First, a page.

Nurse Home Visits Reduce Girls' Potential Criminality Later in Life

/ Author:  / Reviewed by: Joseph V. Madia, MD

Girls whose mothers were visited at home by nurses during pregnancy and the children's infancy appear less likely to enter the criminal justice system by age 19, according to a report in the January issue of the Archives of Pediatrics & Adolescent Medicine.
"Preventive interventions for parents of young children that improve parental competencies and the early learning environment of the child hold considerable promise as a means of reducing health and developmental problems across the life course and associated costs to government and society," the authors write. Home visitation services that promote a mother's health and teach caregiving skills during pregnancy and infancy have received attention recently but have not been assessed over the long term.

John Eckenrode, Ph.D., of Cornell University, and colleagues studied 310 19-year-olds whose mothers were enrolled in the Nurse-Family Partnership program in Elmira, New York, in which nurses visited homes to help women improve health-related behaviors during pregnancy, provide more competent care during infancy and improve their economic self-sufficiency through appropriate life choices. A total of 400 pregnant women enrolled in the study between 1978 and 1980; 85 percent of them were age 19 or younger, unmarried or from households with low socioeconomic status.

Of the 310 families followed up when the children were 19, 140 were in the control group, 79 received visits during pregnancy only and 91 received visits during pregnancy and infancy. Families in the program received an average of nine home visits by nurses during pregnancy and 23 from birth through the child's second birthday.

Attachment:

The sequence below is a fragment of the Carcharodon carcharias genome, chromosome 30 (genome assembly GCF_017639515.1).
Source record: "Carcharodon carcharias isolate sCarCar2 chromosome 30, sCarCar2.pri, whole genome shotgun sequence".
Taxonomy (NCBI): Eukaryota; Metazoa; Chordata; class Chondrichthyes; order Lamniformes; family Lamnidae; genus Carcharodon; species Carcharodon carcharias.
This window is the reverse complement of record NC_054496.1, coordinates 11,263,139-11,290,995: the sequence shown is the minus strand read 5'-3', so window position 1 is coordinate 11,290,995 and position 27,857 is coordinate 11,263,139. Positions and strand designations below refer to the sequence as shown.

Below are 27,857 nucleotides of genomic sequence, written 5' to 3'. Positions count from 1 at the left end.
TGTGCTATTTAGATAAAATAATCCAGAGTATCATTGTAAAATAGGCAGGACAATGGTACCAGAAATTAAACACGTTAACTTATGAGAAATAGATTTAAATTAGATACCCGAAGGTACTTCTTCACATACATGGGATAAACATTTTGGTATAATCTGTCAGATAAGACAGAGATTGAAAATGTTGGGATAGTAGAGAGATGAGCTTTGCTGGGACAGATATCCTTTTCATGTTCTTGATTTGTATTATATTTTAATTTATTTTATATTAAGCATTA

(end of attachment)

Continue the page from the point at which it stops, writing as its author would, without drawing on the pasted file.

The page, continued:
Compared with the 73 in the comparison group, the 44 girls whose families were visited during pregnancy and infancy were less likely to have been arrested by age 19 (10 percent versus 30 percent) or convicted (4 percent versus 20 percent) and had fewer lifetime arrests (an average of 0.1 versus 0.54) and convictions (0.04 percent versus 0.37 percent). When the analysis was restricted to girls whose mothers were high-risk (unmarried or low-income), those women who were visited by nurses had fewer children (11 percent versus 30 percent) and were less likely to use Medicaid (18 percent versus 45 percent) than those women who were not visited.

For boys, the likelihood of an arrest increased significantly in both the intervention and control groups after age 12, with no difference in arrests between groups through age 19.

"Overall, these findings suggest that the Nurse-Family Partnership program has the potential to produce lasting changes in criminal offending trajectories, early childbearing and economic outcomes for girls born to low-resource mothers," the authors write. "Given that other long-term follow-up studies of model early-childhood interventions for infants and preschoolers have reported continued treatment effects with older adolescents and young adults, the impact of well-designed and implemented early interventions on crime reduction is promising."

"These findings also emphasize the need to direct more scientific attention to girls in observational and interventional research on criminal behavior and delinquency," they conclude.

Results Can Inform Health Care Reform Debate
"In the current debate over health care reform, the question of the cost versus benefit of investing in prevention has become a hot topic," writes J. David Hawkins, Ph.D., of the University of Washington, Seattle, in an accompanying editorial.

"The Nurse-Family Partnership Program costs about $7,000 per child. Benefit-cost analyses for the already published effects of the program have found that it produces total benefits of about $41,000 per child of low-income, unmarried, nurse-visited mothers and about $9,000 per child of lower-risk nurse-visited mothers, a positive benefit-cost ratio in both cases.

"There is now clear evidence from this and other long-term follow-up studies that well-conceived and well-implemented preventive interventions focused on reducing shared risks for diverse problems can have wide-ranging effects in preventing physical and mental health problems and promoting economic and social well-being with large health and economic benefits for both participants and the larger society that endure over many years and across generations," Dr. Hawkins concludes. "Findings from studies like these must be included in assessments of the ultimate costs and benefits to society of preventive and health-promoting interventions."

Joseph Schwartz

Reviewed by: 
Review Date: 
September 17, 2010